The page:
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Smithsonian Associates - Entertaining, Informative, Eclectic, Insightful

American History Programs

Madeleine Albright: In Forward Motion

Live Streaming

When former Secretary of State Madeleine Albright left Foggy Bottom, she was determined to make the next stage of her life as exciting as those that preceded it. In a lively and frank conversation, she draws on her new memoir Hell and Other Destinations to reveal how she accomplished that goal.

Date of event
Tuesday, June 2, 2020 - 6:30 p.m. to 7:30 p.m.

Architecture on the National Mall: North Mall and Capitol

Live Streaming

View a familiar urban landscape with new eyes as you join Bill Keene on an illustrated virtual tour of the National Mall that covers its history, design, and architecture from the earliest vision to the latest developments. This session focuses on North Mall sites and Capitol.

Date of event
Wednesday, June 3, 2020 - 6:45 p.m. to 7:45 p.m.

Beyond Stonewall: How DC Shifted the Nature of Pride

Although New York City’s first Gay Pride parade in June 1971 was a key marker in the progress of LGBT+ organizing, a lesser-known pivotal moment took place in Washington, D.C., 20 years later. Nikki Lane of American University examines how the city’s home-grown Black Pride event grew into a national and international model for celebrations of community, inclusion, and diversity.

Date of event
Wednesday, June 3, 2020 - 6:45 p.m.

A Mountain Rail Extravaganza

All aboard for an exciting multi-day rail journey through West Virginia’s breathtaking mountain scenery led by railroad historian Joe Nevin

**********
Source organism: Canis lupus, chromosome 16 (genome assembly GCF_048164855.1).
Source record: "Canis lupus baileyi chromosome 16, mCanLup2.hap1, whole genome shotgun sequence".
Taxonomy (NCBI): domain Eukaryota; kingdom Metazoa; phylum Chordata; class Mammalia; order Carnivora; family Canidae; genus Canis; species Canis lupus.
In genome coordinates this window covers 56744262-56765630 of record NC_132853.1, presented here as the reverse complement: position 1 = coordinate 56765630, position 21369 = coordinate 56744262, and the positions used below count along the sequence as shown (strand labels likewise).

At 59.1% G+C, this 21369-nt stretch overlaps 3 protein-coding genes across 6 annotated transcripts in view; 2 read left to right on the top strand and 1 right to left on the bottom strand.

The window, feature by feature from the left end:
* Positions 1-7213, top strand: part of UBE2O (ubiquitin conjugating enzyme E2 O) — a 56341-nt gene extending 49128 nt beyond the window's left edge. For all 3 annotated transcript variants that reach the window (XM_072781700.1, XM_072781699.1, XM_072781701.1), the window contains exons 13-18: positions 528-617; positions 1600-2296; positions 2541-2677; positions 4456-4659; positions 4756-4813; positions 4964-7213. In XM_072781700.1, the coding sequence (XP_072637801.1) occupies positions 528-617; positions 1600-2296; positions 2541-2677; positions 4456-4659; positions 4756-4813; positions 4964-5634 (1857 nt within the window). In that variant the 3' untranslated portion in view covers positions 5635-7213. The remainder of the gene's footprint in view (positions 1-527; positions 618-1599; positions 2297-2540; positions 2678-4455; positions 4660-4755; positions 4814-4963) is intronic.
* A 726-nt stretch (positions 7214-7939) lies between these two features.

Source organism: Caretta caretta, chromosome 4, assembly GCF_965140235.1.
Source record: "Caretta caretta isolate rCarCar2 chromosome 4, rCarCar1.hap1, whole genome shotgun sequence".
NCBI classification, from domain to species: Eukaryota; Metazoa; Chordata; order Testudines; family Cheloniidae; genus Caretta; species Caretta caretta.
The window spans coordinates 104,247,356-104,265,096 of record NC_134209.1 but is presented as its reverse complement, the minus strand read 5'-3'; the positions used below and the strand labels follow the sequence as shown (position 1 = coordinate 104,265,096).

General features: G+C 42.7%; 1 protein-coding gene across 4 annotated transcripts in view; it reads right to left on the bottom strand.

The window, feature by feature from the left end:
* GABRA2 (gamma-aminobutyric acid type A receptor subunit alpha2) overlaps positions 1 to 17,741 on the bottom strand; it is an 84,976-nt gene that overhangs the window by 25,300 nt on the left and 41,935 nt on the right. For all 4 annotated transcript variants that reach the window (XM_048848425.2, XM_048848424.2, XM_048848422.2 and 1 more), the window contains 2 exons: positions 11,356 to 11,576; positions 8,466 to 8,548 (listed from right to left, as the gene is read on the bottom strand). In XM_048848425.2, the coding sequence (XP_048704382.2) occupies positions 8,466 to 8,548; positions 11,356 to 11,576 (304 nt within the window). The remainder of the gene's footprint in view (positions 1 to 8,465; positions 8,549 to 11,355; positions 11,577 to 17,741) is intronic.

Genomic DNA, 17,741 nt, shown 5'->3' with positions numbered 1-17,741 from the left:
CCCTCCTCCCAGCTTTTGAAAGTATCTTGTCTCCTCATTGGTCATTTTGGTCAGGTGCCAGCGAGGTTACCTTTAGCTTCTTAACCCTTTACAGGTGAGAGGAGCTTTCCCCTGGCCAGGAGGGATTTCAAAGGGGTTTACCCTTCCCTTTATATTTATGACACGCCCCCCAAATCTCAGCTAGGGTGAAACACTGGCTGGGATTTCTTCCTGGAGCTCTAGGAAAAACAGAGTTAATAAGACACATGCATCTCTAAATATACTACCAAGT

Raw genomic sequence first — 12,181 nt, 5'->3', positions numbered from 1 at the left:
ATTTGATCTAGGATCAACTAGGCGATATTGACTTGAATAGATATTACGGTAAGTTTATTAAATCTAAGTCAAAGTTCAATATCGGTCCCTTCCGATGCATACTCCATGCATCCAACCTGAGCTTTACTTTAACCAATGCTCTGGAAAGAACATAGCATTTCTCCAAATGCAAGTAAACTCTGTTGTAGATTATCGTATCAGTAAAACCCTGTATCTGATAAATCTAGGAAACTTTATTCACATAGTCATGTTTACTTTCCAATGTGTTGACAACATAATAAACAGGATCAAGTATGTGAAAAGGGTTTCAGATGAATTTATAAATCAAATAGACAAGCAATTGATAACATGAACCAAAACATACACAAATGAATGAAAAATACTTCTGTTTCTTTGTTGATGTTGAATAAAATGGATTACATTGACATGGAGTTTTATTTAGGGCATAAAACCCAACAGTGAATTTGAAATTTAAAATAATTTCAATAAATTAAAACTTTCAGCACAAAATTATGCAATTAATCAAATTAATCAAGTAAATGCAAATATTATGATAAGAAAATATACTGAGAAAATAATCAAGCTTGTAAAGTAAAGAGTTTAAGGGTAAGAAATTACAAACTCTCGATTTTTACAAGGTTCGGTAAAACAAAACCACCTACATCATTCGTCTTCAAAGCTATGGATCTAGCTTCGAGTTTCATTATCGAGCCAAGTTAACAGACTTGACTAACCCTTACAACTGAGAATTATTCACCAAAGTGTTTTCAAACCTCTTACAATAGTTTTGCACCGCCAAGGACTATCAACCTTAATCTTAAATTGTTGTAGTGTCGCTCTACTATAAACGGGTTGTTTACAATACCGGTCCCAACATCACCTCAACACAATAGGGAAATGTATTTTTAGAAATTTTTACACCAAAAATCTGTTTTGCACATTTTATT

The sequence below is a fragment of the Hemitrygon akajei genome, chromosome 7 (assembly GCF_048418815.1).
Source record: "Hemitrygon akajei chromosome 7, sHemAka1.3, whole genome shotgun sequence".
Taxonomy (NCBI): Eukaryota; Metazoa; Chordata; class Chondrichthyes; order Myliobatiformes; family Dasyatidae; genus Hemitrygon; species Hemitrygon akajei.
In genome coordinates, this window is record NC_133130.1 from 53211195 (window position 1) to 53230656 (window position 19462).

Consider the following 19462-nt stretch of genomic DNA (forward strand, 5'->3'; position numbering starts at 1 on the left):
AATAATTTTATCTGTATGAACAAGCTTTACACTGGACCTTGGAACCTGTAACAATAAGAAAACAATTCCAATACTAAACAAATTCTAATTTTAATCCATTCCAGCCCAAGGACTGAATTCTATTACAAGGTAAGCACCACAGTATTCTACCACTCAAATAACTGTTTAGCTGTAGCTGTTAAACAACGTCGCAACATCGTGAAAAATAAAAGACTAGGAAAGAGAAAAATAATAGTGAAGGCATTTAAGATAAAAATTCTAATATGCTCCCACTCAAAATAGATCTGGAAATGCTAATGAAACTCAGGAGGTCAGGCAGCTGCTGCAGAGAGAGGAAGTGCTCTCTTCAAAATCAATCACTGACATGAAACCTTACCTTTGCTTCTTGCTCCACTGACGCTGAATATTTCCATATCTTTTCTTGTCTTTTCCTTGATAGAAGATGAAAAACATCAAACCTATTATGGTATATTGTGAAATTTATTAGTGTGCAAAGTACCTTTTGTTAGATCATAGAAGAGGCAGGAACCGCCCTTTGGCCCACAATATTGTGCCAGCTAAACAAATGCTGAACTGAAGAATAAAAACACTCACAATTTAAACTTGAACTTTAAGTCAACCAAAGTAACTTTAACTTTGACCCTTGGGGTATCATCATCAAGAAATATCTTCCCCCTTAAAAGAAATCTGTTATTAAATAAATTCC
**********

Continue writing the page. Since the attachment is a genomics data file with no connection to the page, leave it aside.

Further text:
Date of event
Depart: Friday, June 5, 2020 - 8:00 a.m.
Return: Sunday, June 7, 2020 - 7:30 p.m.

Architecture on the Nation's Front Lawn

Join Bill Keene on a walking tour to discover the Mall’s history, design, and architecture, from its earliest vision to the latest developments. View and compare a wide range of architectural styles from the Smithsonian’s first building, the Gothic-revival Castle to the capital’s newest landmark, the Dwight D. Eisenhower Memorial designed by Frank Ghery. (World Art History Certificate elective, 1/2 credit)

Date of event
Saturday, June 6, 2020 - 9:00 a.m.

Smithsonian Sleepover at the American History Museum

Family Program: (Ages 8 to 14) Go on an interactive exploration of the American History Museum. Then roll out your sleeping bag and dream away in the darkened halls of one of the world’s most famous museums!

Date of event
Saturday, June 6, 2020 - 7:00 p.m.

Architecture on the Nation's Front Lawn

Join Bill Keene on a walking tour to discover the Mall’s history, design, and architecture, from its earliest vision to the latest developments. View and compare a wide range of architectural styles from the Smithsonian’s first building, the Gothic-revival Castle to the capital’s newest landmark, the Dwight D. Eisenhower Memorial designed by Frank Ghery. (World Art History Certificate elective, 1/2 credit)

Date of event
Friday, June 12, 2020 - 10:00 a.m.

Spring in the Brandywine River Valley

The beautiful Brandywine region is an ideal destination for lovers of art, grand houses and gardens, and American history. Join Hayden Mathews, an environmental and cultural history interpreter, in locations in Delaware and Pennsylvania that vividly capture the area’s heritage.

Date of event
Depart: Sunday, June 14, 2020 - 7:30 a.m.
Return: Monday, June 15, 2020 - 7:00 p.m.

Architecture on the Nation's Front Lawn

Join Bill Keene on a walking tour to discover the Mall’s history, design, and architecture, from its earliest vision to the latest developments. View and compare a wide range of architectural styles from the Smithsonian’s first building, the Gothic-revival Castle to the capital’s newest landmark, the Dwight D. Eisenhower Memorial designed by Frank Ghery. (World Art History Certificate elective, 1/2 credit)

Date of event
Sunday, June 14, 2020 - 1:00 p.m.

A Decade of Disruption: America in the New Millennium

Live Streaming